By: Alvaro Tavares Ramos
With a history spanning almost two centuries, Vista Alegre, the prominent Portuguese porcelain and crystal brand, is recognised by connoisseurs as a name synonymous with excellence, but also as one of the few in the world that remains true to its roots. However, despite keeping tradition alive, the house has been paving a notable path that ensures it keeps its doors open to the future.
Founded in 1824 by José Ferreira Pinto Basto, the company went through some troubled times over the course of its long history, which culminated in 2009 with the sale of the Vista Alegre Atlantis Group to the company Visabeira. After avoiding bankruptcy following a drop in demand in the last recession, Vista Alegre has managed to adapt to the market with a new direction and has taken its rightful place once more as one of the biggest international leaders in porcelain and crystal.
“Besides the fact that the sector isn’t easy, due to the high production costs, Vista Alegre had several changes in shareholders, mistakes were made and its various layers ended up creating a serious financial problem,” says company director Nuno Barra, in conversation with Essential. While many suggested that the only way to save the company was to relocate the manufacturing, Nuno Barra believes that keeping Vista Alegre in its place of origin (Ílhavo, centre of Portugal) was one of the pillars of its recovery. “We wanted to keep our DNA, the identity of the product and the know-how. Our employees still speak fondly of the founder, despite having never met him. It’s a factory with soul; it’s not just the numbers that count,” he adds. “Unlike various international brands, which no one knows where they are produced and present products of dubious quality, Vista Alegre has won over the market because of its identity. We are very different from the others; we cover all areas, hand-painting to sculpture, hotels, tables and limited editions.” Having built its fame around its classic porcelain services – used by various European royal houses, the White House and the best international hotels –, in the last few years, Vista Alegre has accomplished the difficult balance between classic and contemporary. “In 2010, the company was the mirror of the last 30 years. It withdrew into itself and focused completely on a classic style, and the younger segments didn’t relate to the brand. You couldn’t touch the products in the stores, everything was inside glass cases; there was a total mismatch. We managed to demystify Vista Alegre,” notes Nuno Barra.
This approximation to the younger markets has been a formula for success and, actually, a return to the brand’s roots. “If we visit the Vista Alegre Museum (also in Ílhavo), we can see that it was always very bold; it kept up with the artistic movements, without fear or worry of challenging or raising awareness. A good example is the cubist animals,” says the director. Besides the porcelain, Vista Alegre has also developed notable work with crystal in its Alcobaça factory. Although Atlantis as a brand was extinct and now bears the Vista Alegre name, the know-how of the artisans and technicians has been harnessed to develop surprising pieces in this material, having garnered several international design prizes in the last few years.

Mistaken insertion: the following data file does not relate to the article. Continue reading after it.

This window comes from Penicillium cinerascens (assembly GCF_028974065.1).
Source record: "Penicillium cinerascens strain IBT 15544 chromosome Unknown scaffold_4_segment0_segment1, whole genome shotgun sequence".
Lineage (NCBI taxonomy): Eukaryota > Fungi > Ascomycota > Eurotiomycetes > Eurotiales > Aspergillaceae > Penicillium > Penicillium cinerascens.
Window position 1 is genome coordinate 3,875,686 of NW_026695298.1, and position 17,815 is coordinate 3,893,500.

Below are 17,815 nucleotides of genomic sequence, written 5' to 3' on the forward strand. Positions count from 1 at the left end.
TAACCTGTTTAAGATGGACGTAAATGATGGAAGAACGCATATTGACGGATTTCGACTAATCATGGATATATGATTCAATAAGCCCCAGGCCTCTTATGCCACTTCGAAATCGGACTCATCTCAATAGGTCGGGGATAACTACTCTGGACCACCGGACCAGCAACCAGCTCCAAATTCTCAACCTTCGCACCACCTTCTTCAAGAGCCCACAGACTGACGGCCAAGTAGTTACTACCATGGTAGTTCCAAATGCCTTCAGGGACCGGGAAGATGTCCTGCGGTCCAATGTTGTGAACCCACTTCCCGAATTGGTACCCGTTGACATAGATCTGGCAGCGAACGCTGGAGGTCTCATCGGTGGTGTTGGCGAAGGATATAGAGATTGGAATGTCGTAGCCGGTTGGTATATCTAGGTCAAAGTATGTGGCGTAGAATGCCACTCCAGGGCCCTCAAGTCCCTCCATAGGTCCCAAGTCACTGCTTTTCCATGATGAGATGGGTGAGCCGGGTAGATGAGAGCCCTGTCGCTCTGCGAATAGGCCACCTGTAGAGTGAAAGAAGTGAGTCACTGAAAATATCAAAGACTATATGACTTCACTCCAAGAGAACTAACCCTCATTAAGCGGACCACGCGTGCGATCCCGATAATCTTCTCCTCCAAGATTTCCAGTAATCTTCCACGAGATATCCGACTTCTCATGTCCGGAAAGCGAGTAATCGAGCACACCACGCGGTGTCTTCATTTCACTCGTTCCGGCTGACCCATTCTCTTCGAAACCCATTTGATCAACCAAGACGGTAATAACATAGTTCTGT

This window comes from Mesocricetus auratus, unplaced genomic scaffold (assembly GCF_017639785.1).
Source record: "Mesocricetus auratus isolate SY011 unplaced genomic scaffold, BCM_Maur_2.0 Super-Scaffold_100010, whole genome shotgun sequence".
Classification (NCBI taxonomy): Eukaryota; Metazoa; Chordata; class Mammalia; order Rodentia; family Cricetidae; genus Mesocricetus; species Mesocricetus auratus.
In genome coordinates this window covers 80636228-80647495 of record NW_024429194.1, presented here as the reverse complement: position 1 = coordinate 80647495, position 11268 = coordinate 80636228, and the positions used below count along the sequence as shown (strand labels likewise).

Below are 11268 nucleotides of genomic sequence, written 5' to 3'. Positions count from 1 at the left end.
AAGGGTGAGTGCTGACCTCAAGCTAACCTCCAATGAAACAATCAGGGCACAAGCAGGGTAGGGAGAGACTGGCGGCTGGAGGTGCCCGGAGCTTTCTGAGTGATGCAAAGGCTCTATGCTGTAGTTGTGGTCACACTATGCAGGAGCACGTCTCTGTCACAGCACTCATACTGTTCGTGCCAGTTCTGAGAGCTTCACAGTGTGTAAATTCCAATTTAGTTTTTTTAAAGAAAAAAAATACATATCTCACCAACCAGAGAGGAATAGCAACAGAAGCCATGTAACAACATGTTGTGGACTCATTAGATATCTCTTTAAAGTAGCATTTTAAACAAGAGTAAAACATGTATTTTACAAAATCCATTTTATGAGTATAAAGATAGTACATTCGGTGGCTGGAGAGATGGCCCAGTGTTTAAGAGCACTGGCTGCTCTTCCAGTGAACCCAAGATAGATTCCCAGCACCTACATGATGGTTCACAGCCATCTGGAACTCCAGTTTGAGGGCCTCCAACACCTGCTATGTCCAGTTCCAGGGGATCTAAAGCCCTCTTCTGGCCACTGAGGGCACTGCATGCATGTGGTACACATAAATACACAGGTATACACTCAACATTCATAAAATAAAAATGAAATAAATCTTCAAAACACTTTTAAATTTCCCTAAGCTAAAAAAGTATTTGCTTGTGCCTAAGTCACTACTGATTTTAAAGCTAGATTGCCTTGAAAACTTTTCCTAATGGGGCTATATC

Through collaborations with international designers such as Jaime Hayon and Marcel Wanders, Vista Alegre has been able to bring new energy to the brand. They still work with the existing service methods, but reinterpreted with the unique style of each designer. While Hayon dived into the company archives and presented a collection based on popular Portuguese culture and its own colourful style, Wanders re-imagined the ancient Delft pottery through a service with cobalt blue decorations. All of this, as always, with the monitoring of an internal design team and with a clinical eye. “The first collection that Wanders presented was all vetoed; it didn’t relate to us at all,” reveals Nuno Barra.
Despite these impressive collaborations, among which is a collection from the Christian Lacroix Maison, innovation within the brand has come from another initiative created after the group was acquired in 2009: the ID Pool. Consisting of artistic residences in the factory, lasting between three and six months, of young designers from various places around the world, ID Pool has been an important factor in bringing a new dynamic to the factory. By combining the curiosity and imagination of the designers with the savoir-faire of the artisans, this programme has taken production capacities to the limit, resulting in some of Vista Alegre’s most successful products, such as the most commercially successful service – Transatlântica – designed by the Brazilian Brunno Jahara, or the pieces from Lebanese duo david/nicolas, who picked up prizes such as the Red Dot, Wallpaper and German Design Award. “When designers arrive, we give them a briefing of all the products we need in the collection. They walk around the factory, speak with the technicians, ask about the reasons behind things and pose challenges. If the developed product has quality, we produce it and give it exposure. All areas of the company should have this type of initiatives; it’s the only way to stay connected to modern-day needs, with what is going on. We don’t want to be reactive, we don’t want to focus on ourselves again and then see that the world around us changed,” concludes Nuno Barra, who is confident about the future of Vista Alegre.